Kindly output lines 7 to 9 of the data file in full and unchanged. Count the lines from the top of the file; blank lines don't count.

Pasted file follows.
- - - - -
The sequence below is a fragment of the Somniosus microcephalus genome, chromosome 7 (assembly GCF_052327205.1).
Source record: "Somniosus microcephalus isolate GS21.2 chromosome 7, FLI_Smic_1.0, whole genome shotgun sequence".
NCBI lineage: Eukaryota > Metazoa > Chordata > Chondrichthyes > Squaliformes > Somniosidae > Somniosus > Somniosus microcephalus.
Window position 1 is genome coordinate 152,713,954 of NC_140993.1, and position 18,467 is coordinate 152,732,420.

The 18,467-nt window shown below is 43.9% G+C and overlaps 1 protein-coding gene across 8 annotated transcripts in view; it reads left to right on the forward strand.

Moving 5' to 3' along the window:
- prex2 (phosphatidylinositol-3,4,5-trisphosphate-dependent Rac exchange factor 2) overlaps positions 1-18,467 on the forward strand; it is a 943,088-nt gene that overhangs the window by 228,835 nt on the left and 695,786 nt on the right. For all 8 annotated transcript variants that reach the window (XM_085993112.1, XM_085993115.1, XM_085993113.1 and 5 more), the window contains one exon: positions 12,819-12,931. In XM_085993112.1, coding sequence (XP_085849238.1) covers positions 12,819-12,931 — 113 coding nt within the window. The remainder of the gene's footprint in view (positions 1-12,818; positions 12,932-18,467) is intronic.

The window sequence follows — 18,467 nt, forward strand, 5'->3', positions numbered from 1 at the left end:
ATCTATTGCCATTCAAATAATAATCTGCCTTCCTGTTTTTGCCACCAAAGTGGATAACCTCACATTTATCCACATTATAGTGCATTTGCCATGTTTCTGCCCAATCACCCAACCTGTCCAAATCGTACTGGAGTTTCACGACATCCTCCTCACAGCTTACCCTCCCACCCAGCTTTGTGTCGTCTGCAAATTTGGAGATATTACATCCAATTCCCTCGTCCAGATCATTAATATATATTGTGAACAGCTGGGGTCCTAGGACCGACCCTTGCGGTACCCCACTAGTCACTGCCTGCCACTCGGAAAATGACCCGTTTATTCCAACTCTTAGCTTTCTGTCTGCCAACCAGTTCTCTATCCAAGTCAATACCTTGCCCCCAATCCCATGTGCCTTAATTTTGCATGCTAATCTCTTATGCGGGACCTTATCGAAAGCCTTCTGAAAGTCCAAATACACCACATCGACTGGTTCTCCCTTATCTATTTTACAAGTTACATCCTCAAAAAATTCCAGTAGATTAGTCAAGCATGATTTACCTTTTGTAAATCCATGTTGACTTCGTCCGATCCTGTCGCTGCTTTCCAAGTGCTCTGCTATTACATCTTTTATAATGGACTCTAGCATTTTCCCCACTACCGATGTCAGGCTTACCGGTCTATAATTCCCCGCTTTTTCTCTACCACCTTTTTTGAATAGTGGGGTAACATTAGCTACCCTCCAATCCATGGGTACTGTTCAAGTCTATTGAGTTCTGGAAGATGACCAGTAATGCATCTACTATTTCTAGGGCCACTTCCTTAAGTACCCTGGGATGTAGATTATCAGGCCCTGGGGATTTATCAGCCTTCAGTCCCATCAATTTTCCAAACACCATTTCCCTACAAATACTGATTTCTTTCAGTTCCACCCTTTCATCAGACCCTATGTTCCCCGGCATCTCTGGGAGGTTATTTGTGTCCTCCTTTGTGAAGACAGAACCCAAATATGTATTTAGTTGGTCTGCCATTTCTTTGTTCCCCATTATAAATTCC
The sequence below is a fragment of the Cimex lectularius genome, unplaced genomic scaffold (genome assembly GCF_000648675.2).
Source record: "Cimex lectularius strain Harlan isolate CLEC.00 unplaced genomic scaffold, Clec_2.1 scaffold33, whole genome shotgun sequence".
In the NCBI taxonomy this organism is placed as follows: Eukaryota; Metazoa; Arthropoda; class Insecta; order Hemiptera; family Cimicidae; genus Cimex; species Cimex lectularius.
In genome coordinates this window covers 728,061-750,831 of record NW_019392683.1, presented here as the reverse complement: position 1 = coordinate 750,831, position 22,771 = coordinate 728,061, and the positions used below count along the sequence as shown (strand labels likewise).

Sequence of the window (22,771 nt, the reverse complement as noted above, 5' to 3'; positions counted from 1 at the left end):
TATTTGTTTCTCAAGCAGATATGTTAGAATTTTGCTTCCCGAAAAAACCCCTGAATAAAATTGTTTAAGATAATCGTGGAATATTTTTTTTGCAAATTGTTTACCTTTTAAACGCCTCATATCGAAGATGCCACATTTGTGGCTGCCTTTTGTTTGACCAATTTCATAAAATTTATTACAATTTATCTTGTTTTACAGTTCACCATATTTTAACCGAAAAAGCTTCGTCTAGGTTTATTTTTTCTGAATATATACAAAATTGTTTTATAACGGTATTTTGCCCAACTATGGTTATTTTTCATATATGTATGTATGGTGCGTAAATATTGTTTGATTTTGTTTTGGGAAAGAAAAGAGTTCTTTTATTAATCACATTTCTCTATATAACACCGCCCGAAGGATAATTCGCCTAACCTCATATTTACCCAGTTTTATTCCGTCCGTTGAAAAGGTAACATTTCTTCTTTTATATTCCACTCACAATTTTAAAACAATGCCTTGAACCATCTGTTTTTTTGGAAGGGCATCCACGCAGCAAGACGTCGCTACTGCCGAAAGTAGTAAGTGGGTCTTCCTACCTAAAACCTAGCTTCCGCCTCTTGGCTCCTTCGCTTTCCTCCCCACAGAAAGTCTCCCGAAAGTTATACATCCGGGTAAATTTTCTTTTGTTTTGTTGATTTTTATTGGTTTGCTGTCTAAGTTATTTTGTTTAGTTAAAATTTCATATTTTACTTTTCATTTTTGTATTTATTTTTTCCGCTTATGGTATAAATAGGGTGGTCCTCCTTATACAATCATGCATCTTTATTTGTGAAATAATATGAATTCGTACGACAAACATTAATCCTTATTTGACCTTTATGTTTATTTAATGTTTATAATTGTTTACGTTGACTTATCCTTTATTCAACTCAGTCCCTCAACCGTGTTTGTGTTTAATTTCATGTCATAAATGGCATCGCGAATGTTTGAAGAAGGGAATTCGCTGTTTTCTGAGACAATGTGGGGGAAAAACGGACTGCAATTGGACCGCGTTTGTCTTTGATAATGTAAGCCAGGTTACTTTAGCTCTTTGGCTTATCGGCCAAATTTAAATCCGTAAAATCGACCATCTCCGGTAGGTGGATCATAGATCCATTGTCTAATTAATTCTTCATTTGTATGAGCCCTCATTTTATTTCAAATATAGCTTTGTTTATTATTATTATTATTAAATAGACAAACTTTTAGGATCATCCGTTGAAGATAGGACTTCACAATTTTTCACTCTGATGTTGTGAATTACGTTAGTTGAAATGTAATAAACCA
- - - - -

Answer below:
- prex2 (phosphatidylinositol-3,4,5-trisphosphate-dependent Rac exchange factor 2) overlaps positions 1-18,467 on the forward strand; it is a 943,088-nt gene that overhangs the window by 228,835 nt on the left and 695,786 nt on the right. For all 8 annotated transcript variants that reach the window (XM_085993112.1, XM_085993115.1, XM_085993113.1 and 5 more), the window contains one exon: positions 12,819-12,931. In XM_085993112.1, coding sequence (XP_085849238.1) covers positions 12,819-12,931 — 113 coding nt within the window. The remainder of the gene's footprint in view (positions 1-12,818; positions 12,932-18,467) is intronic.

The window sequence follows — 18,467 nt, forward strand, 5'->3', positions numbered from 1 at the left end:
ATCTATTGCCATTCAAATAATAATCTGCCTTCCTGTTTTTGCCACCAAAGTGGATAACCTCACATTTATCCACATTATAGTGCATTTGCCATGTTTCTGCCCAATCACCCAACCTGTCCAAATCGTACTGGAGTTTCACGACATCCTCCTCACAGCTTACCCTCCCACCCAGCTTTGTGTCGTCTGCAAATTTGGAGATATTACATCCAATTCCCTCGTCCAGATCATTAATATATATTGTGAACAGCTGGGGTCCTAGGACCGACCCTTGCGGTACCCCACTAGTCACTGCCTGCCACTCGGAAAATGACCCGTTTATTCCAACTCTTAGCTTTCTGTCTGCCAACCAGTTCTCTATCCAAGTCAATACCTTGCCCCCAATCCCATGTGCCTTAATTTTGCATGCTAATCTCTTATGCGGGACCTTATCGAAAGCCTTCTGAAAGTCCAAATACACCACATCGACTGGTTCTCCCTTATCTATTTTACAAGTTACATCCTCAAAAAATTCCAGTAGATTAGTCAAGCATGATTTACCTTTTGTAAATCCATGTTGACTTCGTCCGATCCTGTCGCTGCTTTCCAAGTGCTCTGCTATTACATCTTTTATAATGGACTCTAGCATTTTCCCCACTACCGATGTCAGGCTTACCGGTCTATAATTCCCCGCTTTTTCTCTACCACCTTTTTTGAATAGTGGGGTAACATTAGCTACCCTCCAATCCATGGGTACTGTTCAAGTCTATTGAGTTCTGGAAGATGACCAGTAATGCATCTACTATTTCTAGGGCCACTTCCTTAAGTACCCTGGGATGTAGATTATCAGGCCCTGGGGATTTATCAGCCTTCAGTCCCATCAATTTTCCAAACACCATTTCCCTACAAATACTGATTTCTTTCAGTTCCACCCTTTCATCAGACCCTATGTTCCCCGGCATCTCTGGGAGGTTATTTGTGTCCTCCTTTGTGAAGACAGAACCCAAATATGTATTTAGTTGGTCTGCCATTTCTTTGTTCCCCATTATAAATTCC